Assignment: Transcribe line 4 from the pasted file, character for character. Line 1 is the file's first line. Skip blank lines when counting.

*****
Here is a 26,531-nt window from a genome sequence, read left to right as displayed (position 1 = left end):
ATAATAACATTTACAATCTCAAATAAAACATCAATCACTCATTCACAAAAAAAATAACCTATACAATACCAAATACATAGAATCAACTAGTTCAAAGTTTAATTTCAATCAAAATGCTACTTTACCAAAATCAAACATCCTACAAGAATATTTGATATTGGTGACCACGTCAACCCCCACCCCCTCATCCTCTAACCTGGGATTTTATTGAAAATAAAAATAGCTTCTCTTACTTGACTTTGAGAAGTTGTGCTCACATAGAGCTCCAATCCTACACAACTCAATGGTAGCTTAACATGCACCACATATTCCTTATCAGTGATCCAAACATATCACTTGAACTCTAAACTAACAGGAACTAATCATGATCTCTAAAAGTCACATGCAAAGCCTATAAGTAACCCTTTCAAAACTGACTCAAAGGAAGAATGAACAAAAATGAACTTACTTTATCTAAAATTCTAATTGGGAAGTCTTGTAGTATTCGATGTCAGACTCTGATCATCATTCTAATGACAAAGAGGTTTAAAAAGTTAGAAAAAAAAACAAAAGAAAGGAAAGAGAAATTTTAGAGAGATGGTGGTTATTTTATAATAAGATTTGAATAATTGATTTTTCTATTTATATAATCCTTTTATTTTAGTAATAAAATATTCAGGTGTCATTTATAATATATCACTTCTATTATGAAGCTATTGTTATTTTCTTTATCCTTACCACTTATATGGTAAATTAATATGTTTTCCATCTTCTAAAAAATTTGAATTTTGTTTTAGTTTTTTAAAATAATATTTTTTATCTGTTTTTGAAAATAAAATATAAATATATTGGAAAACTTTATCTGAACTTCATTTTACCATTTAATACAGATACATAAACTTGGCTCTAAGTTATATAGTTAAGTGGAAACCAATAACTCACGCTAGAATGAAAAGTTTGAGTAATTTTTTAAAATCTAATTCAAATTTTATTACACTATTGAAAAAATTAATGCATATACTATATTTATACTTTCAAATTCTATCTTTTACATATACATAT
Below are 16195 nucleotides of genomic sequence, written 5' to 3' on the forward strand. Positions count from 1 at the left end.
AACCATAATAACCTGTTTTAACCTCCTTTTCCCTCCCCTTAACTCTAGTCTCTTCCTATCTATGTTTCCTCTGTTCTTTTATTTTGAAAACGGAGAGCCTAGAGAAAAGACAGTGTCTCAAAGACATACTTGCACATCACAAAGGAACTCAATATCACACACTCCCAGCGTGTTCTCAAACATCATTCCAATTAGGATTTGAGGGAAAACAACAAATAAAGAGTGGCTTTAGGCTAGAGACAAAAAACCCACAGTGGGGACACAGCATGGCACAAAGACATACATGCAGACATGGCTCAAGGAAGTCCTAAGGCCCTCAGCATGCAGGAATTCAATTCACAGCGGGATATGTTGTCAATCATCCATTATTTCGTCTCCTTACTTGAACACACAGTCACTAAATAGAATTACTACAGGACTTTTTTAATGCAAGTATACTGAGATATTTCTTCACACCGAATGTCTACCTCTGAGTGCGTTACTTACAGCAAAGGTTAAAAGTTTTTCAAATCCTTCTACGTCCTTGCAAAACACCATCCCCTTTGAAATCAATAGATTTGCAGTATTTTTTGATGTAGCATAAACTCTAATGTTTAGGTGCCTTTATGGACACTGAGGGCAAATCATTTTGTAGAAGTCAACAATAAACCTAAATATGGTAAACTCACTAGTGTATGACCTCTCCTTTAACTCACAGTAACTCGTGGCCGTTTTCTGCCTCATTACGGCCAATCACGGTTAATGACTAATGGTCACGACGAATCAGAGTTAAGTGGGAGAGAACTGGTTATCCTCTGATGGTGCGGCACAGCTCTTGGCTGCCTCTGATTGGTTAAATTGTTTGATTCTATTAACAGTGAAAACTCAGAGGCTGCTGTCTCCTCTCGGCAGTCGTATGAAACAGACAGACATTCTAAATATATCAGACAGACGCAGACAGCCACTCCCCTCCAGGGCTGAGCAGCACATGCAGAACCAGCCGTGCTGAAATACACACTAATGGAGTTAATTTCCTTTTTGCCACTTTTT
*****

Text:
AACCATAATAACCTGTTTTAACCTCCTTTTCCCTCCCCTTAACTCTAGTCTCTTCCTATCTATGTTTCCTCTGTTCTTTTATTTTGAAAACGGAGAGCCTAGAGAAAAGACAGTGTCTCAAAGACATACTTGCACATCACAAAGGAACTCAATATCACACACTCCCAGCGTGTTCTCAAACATCATTCCAATTAGGATTTGAGGGAAAACAACAAATAAAGAGTGGCTTTAGGCTAGAGACAAAAAACCCACAGTGGGGACACAGCATGGCACAAAGACATACATGCAGACATGGCTCAAGGAAGTCCTAAGGCCCTCAGCATGCAGGAATTCAATTCACAGCGGGATATGTTGTCAATCATCCATTATTTCGTCTCCTTACTTGAACACACAGTCACTAAATAGAATTACTACAGGACTTTTTTAATGCAAGTATACTGAGATATTTCTTCACACCGAATGTCTACCTCTGAGTGCGTTACTTACAGCAAAGGTTAAAAGTTTTTCAAATCCTTCTACGTCCTTGCAAAACACCATCCCCTTTGAAATCAATAGATTTGCAGTATTTTTTGATGTAGCATAAACTCTAATGTTTAGGTGCCTTTATGGACACTGAGGGCAAATCATTTTGTAGAAGTCAACAATAAACCTAAATATGGTAAACTCACTAGTGTATGACCTCTCCTTTAACTCACAGTAACTCGTGGCCGTTTTCTGCCTCATTACGGCCAATCACGGTTAATGACTAATGGTCACGACGAATCAGAGTTAAGTGGGAGAGAACTGGTTATCCTCTGATGGTGCGGCACAGCTCTTGGCTGCCTCTGATTGGTTAAATTGTTTGATTCTATTAACAGTGAAAACTCAGAGGCTGCTGTCTCCTCTCGGCAGTCGTATGAAACAGACAGACATTCTAAATATATCAGACAGACGCAGACAGCCACTCCCCTCCAGGGCTGAGCAGCACATGCAGAACCAGCCGTGCTGAAATACACACTAATGGAGTTAATTTCCTTTTTGCCACTTTTT